One fifth of well controlled hypertensives in the UK could have their medication withdrawn without serious side effects, according to new data.

That conclusion comes from an observational study carried out in the North of England which abstracted records from 18 general practices over three years. In this investigation, 196 out of 224 male and female patients who were taken off antihypertensive medication were followed up.

It was found that 43, or 22 per cent, of these patients continued to have normal blood pressure even though they remained off medication for the whole of the investigation. The study also found that, of these 43 patients, there were twice as many men as women with normal blood pressure while off medication.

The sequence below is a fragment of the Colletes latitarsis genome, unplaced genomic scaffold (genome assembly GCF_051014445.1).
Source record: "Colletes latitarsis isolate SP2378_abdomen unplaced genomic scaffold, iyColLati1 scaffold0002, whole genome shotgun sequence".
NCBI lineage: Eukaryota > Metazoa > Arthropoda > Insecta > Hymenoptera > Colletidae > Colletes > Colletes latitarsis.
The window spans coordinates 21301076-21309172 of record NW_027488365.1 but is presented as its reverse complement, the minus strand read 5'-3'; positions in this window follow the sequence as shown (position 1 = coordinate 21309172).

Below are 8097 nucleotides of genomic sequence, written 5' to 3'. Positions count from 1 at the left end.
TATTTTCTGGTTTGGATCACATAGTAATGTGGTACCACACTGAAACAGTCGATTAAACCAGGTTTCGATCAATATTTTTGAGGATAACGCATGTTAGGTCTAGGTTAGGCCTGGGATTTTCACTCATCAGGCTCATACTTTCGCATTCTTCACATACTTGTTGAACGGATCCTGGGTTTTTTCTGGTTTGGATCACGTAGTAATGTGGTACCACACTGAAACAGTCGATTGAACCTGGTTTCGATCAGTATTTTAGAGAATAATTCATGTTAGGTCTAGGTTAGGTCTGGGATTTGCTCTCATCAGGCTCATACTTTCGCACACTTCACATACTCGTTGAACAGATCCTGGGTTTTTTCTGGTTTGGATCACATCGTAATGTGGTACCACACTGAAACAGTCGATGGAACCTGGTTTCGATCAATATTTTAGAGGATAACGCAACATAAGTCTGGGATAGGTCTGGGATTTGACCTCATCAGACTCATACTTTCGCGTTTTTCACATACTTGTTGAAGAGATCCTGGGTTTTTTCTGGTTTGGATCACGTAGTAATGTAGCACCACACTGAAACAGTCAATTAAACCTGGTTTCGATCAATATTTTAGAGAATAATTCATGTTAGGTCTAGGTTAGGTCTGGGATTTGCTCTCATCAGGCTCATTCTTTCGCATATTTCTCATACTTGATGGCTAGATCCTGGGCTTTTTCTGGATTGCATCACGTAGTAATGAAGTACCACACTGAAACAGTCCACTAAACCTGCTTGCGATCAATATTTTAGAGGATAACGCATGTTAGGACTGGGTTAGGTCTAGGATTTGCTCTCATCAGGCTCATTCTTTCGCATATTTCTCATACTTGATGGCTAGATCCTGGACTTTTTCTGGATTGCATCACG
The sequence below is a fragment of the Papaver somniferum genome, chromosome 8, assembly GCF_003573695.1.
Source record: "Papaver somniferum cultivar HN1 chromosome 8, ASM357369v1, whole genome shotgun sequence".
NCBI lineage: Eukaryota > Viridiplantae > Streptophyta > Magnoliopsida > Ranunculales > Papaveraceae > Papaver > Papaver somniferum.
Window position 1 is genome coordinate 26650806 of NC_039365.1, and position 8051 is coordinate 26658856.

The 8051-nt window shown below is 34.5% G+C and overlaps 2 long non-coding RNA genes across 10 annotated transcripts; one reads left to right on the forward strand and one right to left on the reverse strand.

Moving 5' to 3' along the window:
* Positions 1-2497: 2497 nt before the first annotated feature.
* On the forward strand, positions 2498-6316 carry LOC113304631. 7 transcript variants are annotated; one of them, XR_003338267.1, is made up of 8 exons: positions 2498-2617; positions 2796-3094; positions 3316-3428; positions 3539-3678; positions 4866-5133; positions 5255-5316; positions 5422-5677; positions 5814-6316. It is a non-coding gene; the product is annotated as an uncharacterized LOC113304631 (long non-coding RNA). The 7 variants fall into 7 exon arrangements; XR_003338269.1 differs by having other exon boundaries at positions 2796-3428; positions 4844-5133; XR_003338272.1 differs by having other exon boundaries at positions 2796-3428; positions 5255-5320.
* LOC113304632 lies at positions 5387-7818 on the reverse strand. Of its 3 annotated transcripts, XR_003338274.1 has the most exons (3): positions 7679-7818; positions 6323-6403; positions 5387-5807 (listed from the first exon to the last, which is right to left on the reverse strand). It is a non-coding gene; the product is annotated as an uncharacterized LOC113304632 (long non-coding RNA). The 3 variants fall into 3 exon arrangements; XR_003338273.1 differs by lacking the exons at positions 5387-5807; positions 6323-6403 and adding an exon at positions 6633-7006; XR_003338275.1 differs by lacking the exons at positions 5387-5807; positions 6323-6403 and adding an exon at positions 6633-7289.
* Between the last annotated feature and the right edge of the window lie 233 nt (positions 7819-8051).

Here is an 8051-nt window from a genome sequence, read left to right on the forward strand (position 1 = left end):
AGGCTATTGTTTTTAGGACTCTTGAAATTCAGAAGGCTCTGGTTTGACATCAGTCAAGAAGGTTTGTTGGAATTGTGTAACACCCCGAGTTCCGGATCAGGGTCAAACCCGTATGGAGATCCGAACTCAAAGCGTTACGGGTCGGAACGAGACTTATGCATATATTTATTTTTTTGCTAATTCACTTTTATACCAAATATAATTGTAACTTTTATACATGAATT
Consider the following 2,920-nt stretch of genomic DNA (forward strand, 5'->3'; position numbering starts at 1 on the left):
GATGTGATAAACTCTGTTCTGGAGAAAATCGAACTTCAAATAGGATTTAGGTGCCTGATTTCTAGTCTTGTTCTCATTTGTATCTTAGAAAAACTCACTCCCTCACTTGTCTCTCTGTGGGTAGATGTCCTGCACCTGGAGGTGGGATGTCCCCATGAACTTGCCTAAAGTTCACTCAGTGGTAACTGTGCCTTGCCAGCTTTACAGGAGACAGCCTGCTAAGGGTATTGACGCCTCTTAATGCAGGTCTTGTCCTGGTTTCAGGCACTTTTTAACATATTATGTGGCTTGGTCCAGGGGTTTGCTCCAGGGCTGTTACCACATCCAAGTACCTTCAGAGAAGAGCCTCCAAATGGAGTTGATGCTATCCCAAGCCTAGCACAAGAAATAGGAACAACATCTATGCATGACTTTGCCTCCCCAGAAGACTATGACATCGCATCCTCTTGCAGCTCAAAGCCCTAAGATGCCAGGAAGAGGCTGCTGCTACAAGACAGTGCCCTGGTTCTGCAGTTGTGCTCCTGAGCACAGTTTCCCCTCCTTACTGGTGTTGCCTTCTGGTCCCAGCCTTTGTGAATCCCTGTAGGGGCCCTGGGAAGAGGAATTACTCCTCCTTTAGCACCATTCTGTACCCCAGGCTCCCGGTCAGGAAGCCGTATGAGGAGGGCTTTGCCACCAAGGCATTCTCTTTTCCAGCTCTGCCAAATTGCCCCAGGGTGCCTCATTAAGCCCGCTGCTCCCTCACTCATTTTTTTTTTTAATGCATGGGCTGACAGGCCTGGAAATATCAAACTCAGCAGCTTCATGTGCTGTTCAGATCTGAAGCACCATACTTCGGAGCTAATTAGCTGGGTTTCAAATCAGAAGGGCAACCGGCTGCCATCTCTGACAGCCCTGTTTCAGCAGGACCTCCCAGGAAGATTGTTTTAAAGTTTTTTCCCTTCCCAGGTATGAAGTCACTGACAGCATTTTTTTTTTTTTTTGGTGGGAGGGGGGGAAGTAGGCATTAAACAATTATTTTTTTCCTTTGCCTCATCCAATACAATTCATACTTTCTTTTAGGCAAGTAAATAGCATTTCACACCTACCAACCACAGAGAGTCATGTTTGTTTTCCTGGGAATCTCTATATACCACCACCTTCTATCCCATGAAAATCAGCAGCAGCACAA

Apart from sex, no other differences were seen between the group which stayed off medication and those who restarted.

Those who redeveloped high blood pressure tended to do so early on, within three months of stopping medication (Br J Gen Pract, 1999; 49: 977-80).

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Written by What Doctors Don't Tell You

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